Young trumpeter Giveton Gelin holds up hope and light in his 2019 debut album “True Design,” an album that has so much heart and an extraordinarily diversified palette of moods and vibes. While the track “The Interlude” presents an aloneness and a solitary state of thought through Gelin’s beautifully spare playing, his “Inner Perception” (which launches with an attention-getting drum roll) crackles with spurts and stops and starbursts of energy from his very nimble horn. Soon as the sax and piano enter in earnest, the song is a rollicking, up-tempo experience. The piano muses prettily on “What Will I Do” and is flavorfully enhanced first by the velveteen trumpet, then by the richness of sax and bass. Such incredible sweetness rises from “Every Time We Say Goodbye (for Roy)” as he pays homage to Roy Hargrove. Maybe the cherry on top of the sundae is the hip, hot “Grand Street” where Gelin’s blazing tone hands off to sonic dreamclouds from an equally scorching sax.
Personnel: Immanuel Wilkins, alto saxophone; Micah Thomas, piano; Philip Norris, bass; Kyle Benford, drums.
Why did you start trumpet and how have you developed as a musician during the years?
I started playing the trumpet because, in elementary school, the marching band was short of trumpets, so I decided to volunteer and that was the beginning of this journey. I remember always wanting to know more. It was that burning curiosity that led me to my mentor Adrian D’Aguilar. He gave me the guidance I needed to progress throughout the years until I left for the U.S after high school.
How did you find out and why were you interested in the LetterOne Rising Stars awards?
I found out about it through my friend, Sasha Berliner. I had played a gig with her a while back, and remembered when she won the award that year. Since then I was on the lookout. It seemed like a great opportunity for younger musicians to push their music.
What preparation was involved?
The preparation occurred even before I had made my mind to apply. I remember in the summer of 2019, I recorded my first studio album. This was ultimately the material that I used to submit to the Letter one Rising Stars Award. My entire debut album “True Design” is now available.
Were you surprised you won?
Yes, I was definitely surprised; that said, I am a firm believer in my work, but understand that I am not entitled to anything. I am deeply honored for anyone that is interested in listening and finds meaning in it.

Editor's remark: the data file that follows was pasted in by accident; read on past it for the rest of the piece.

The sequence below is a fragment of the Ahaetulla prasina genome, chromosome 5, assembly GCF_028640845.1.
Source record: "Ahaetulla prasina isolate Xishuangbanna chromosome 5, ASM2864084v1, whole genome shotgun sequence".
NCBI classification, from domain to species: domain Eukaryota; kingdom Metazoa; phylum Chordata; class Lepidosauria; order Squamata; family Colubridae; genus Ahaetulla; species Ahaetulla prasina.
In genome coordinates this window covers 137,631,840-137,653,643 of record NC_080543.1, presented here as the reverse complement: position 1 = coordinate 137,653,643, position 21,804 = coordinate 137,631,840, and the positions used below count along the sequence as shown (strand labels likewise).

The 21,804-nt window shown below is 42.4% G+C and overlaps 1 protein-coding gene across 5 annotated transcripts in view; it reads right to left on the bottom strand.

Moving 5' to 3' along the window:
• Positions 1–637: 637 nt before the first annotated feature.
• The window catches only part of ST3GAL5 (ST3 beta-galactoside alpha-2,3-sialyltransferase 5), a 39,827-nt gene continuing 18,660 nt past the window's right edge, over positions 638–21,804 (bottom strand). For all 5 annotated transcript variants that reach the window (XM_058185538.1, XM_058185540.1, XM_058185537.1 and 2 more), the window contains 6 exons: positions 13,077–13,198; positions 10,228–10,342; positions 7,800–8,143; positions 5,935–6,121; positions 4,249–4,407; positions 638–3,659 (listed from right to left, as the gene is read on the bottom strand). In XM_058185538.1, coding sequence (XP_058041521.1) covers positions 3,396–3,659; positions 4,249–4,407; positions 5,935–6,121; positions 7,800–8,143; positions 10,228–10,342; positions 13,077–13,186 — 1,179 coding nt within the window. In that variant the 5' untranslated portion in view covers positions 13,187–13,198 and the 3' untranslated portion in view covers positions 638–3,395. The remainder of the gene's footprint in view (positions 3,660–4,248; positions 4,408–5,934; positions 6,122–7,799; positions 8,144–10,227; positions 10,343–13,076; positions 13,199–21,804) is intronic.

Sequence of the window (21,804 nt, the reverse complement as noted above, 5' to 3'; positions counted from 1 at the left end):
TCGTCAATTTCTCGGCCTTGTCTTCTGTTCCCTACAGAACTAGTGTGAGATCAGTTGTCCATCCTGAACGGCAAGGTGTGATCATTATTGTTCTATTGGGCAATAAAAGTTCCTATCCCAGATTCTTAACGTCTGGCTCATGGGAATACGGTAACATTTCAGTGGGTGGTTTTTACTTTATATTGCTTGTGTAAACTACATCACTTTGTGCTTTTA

Was your tour put on hold? What kinds of opportunities have you received since winning the award?
Yes, parts of my tour were postponed, but I have been able to connect with a diverse network of people. I also have been featured in major publications including DownBeat, Forbes, and Jazziz, and many more. I can recall prior to the pandemic flying to London to receive the award, which was a highlight for me.
What do you think is the biggest factor in your success with RisingOne: technical ability, improv, composing, or other?
I think it’s a combination of everything. I try to embody what it means to be an artist. In order for me to push my musical vision, it’s my duty to hone those areas, whether improv, composing, or technical ability. I want to grow in all areas so that my vision is vivid.
What ensembles are you in, and do you prefer smaller or larger bands?
I lead my very own quintet, and spend a lot of time writing for that instrumentation. It has been amazing for me to learn more by playing with these musicians and trying out material. I also love the larger ensembles. It’s one of the things I look forward to doing in the future.
What was your experience like at the Kennedy Center and the Manhattan School summer camp?
Those music programs were integral in helping me build my experiences within the music. Manhattan School Summer Camp was earlier in my development. I was still living in the Bahamas then. For the first time, this helped me interact with younger musicians who loved the music as well.
Betty Carter Jazz Ahead was great with teaching me some of the nuances in the music, and I grasped a lot from Jason Moran in regards to composition.
What will you do when you graduate?
I will continue on the path that I am on, which means having the freedom to push my music and collaborate with more artists. I also would like to stay based in New York. I think there is so much more to learn, so I plan to continue absorbing more of what New York has to offer.
What was the most surprising thing you have learned about the business of being a musician that you were unaware of when you started your education?
There are so many parts about being a musician that you will probably learn from a case-to-case basis. Especially being a jazz musician, the ability to adapt and deliver is what I always try to embody while learning the linguistics of being a musician.
What excites you the most about jazz?
That I get a go at playing a style of music that demands individuality. I am naturally a person who has always loved doing things my way, and jazz has made me feel that connection to myself.
What are your plans for new CDs and other projects?
I plan to have more projects released in the next few years. I have ideas to work with the masters of the music, and also to release my sophomore LP, “Island Dreamer.”
For more information visit www.givetongelin.com.
Photos courtesy of and with permission of the artist. Top photo (c) Alessandro Sarno. CD artwork (c) Bobby Watson.
(c) 2021 Debbie Burke